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Association between resting angiotensin-converting enzyme (ACE) activities in equine plasma and racing success for sprint and endurance in thoroughbred racehorses in Australia


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Introduction: ACE blood activities in humans have been linked with a genetic polymorphism
which in turn has been correlated to better athletic performance and training adherence. In
horses it has been demonstrated that similar genetic polymorphism exists but this only
accounts for 10% of the variation in blood activities of ACE. We have demonstrated that ACE
activities in equine blood are influenced by training and hypothesized that ACE activity in
plasma correlates to capability to compete in high speed (high ACE) or endurance (low ACE)
sports. The aim of this study was to investigate whether there is a correlation between
distances raced by a group of professionally trained Thoroughbred racehorses and their plasma
ACE activities close to racing. Materials and Methods: Monthly blood samples from 21
Thoroughbreds were collected for 6 months for measurement of ACE activity in plasma. An
automated spectrophotometer was utilized for analysis. Data were collected from every race
run during the study period. Races were classified as short/speed (up to 1400m) or
long/endurance (more than 1600m) and horses were classified as place-getters (from 1st to 3rd
finishing position) or non-place-getters. Results were analyzed by a T-test. Results: A total of
63 races were recorded, with 13 horses contributing to a total of 18 placings. Mean ACE
activity for horses racing short distances was 95 ± 5.7U/L compared with horses racing longer
distances which had a mean ACE activity of 75 ± 3.0U/L. When ACE activity was plotted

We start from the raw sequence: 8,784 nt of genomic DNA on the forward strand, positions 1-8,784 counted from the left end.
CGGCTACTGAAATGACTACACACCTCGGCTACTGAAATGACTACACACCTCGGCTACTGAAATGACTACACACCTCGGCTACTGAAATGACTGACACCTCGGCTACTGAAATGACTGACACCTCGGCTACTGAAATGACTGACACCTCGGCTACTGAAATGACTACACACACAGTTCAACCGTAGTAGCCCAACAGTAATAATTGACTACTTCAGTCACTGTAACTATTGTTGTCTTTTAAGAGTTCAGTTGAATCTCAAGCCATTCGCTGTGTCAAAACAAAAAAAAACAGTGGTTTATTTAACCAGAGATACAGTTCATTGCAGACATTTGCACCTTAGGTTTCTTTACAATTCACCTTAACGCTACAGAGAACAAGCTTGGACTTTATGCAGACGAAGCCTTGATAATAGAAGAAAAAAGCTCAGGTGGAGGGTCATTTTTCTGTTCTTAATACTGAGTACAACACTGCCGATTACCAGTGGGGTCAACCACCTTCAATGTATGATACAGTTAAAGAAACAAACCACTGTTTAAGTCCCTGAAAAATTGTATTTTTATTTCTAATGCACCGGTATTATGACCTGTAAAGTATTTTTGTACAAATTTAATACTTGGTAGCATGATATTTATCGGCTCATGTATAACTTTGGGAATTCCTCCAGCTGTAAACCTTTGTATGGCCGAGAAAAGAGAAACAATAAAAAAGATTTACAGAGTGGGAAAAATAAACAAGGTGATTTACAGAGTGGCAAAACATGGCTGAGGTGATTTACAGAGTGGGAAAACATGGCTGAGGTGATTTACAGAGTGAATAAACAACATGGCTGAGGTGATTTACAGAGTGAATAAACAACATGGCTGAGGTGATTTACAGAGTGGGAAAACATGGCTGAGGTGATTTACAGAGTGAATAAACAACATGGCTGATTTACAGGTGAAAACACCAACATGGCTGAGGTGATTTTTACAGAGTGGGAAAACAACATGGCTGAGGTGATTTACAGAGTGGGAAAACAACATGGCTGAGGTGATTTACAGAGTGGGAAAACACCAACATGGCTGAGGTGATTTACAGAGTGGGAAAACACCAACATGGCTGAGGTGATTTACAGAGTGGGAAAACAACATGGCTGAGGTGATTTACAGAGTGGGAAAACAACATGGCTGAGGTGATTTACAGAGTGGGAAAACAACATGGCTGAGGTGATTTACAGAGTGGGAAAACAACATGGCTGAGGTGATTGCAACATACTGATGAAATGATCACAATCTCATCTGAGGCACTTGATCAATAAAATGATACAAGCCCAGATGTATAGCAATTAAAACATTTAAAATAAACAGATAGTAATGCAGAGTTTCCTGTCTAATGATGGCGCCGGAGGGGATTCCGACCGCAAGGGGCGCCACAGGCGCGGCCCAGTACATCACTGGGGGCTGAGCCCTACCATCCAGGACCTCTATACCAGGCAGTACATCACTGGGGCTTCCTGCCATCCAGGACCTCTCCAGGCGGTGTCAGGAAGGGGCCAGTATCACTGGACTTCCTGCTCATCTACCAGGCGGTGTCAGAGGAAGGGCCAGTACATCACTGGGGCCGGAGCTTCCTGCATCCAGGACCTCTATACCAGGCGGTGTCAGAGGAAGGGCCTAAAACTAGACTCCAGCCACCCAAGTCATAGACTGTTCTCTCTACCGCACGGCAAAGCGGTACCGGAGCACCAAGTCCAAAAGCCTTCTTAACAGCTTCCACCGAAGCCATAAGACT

against distance raced by the place-getters, a significant association was found (p = 0.018).
Horses with higher ACE activities raced more successfully at shorter distances, in contrast to
horses with lower ACE activities that raced more successfully at longer distances. Discussion
and Conclusion: Our results support the hypothesis that ACE activity in plasma inversely
correlates with an ability to compete in speed or endurance sports. Horses with lower ACE
activity presented better results in longer races, while sprinters with successful performance
had higher ACE levels. This study confirms the potential to use blood ACE activity as a tool
to match aptitude of equine athletes to different competitions.

Item Type: Paper presented at a conference, workshop or other event, and published in the proceedings
Uncontrolled Keywords: angiotensin-converting enzyme, thoroughbred, racehorses, Australia
Subjects: Q Science > QP Physiology
S Agriculture > SF600 Veterinary Medicine
Divisions: Schools > Centre for Science and Primary Industries
Depositing User: Fernanda Costa
Date Deposited: 20 Aug 2014 02:01
Last Modified: 21 Jul 2023 03:24

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